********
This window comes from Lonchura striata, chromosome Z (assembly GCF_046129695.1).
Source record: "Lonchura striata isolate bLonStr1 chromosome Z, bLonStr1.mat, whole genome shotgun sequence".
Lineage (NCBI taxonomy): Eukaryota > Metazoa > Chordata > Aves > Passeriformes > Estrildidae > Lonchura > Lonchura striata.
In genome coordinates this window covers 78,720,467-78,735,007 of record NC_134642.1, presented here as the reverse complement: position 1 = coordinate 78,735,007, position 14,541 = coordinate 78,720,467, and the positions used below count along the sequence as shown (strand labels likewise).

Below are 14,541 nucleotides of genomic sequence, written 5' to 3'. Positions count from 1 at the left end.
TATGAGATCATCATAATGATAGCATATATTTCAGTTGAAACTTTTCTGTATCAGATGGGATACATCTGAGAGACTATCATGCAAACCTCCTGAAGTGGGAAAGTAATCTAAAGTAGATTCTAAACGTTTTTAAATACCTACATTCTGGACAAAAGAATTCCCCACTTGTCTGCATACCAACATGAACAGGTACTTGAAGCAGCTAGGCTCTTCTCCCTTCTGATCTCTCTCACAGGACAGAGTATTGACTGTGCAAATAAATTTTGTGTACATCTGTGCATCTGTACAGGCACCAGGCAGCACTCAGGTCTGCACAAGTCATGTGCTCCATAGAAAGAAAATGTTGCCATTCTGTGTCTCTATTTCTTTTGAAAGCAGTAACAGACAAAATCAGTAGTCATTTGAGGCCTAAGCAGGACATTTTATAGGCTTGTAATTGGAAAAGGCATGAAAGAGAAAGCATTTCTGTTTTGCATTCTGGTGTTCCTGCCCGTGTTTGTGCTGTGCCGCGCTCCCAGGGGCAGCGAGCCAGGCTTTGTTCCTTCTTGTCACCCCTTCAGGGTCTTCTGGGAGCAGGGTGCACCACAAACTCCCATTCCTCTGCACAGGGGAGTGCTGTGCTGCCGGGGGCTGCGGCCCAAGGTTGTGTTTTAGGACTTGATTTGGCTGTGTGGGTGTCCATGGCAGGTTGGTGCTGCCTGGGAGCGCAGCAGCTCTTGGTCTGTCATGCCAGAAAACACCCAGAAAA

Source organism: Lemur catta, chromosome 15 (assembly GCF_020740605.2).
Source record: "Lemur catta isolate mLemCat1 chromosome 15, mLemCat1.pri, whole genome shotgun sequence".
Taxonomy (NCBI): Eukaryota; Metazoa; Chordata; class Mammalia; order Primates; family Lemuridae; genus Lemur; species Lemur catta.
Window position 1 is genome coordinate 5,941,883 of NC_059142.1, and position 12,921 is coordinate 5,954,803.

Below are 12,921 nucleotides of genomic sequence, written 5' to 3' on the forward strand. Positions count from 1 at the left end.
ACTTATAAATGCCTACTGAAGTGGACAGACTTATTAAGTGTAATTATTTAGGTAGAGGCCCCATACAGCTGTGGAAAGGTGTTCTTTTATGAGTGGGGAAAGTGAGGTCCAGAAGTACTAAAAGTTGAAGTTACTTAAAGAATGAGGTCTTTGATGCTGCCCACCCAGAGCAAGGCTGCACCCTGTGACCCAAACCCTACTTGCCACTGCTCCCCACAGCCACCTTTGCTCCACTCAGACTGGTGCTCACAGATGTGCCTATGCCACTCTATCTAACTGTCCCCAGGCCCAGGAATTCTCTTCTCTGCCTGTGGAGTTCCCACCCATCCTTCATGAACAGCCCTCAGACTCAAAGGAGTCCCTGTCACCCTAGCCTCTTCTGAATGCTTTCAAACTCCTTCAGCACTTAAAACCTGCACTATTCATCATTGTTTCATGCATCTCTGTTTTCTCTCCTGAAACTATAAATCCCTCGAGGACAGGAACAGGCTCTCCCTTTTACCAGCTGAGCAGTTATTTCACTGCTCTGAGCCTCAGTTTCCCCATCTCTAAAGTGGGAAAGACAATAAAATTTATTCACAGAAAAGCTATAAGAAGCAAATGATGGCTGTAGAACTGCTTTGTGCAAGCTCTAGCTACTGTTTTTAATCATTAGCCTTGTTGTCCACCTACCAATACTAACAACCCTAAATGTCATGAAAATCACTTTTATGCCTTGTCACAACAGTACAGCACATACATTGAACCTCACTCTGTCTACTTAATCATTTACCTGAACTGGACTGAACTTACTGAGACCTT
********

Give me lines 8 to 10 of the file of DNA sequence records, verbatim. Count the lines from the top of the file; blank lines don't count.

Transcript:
Source record: "Lemur catta isolate mLemCat1 chromosome 15, mLemCat1.pri, whole genome shotgun sequence".
Taxonomy (NCBI): Eukaryota; Metazoa; Chordata; class Mammalia; order Primates; family Lemuridae; genus Lemur; species Lemur catta.
Window position 1 is genome coordinate 5,941,883 of NC_059142.1, and position 12,921 is coordinate 5,954,803.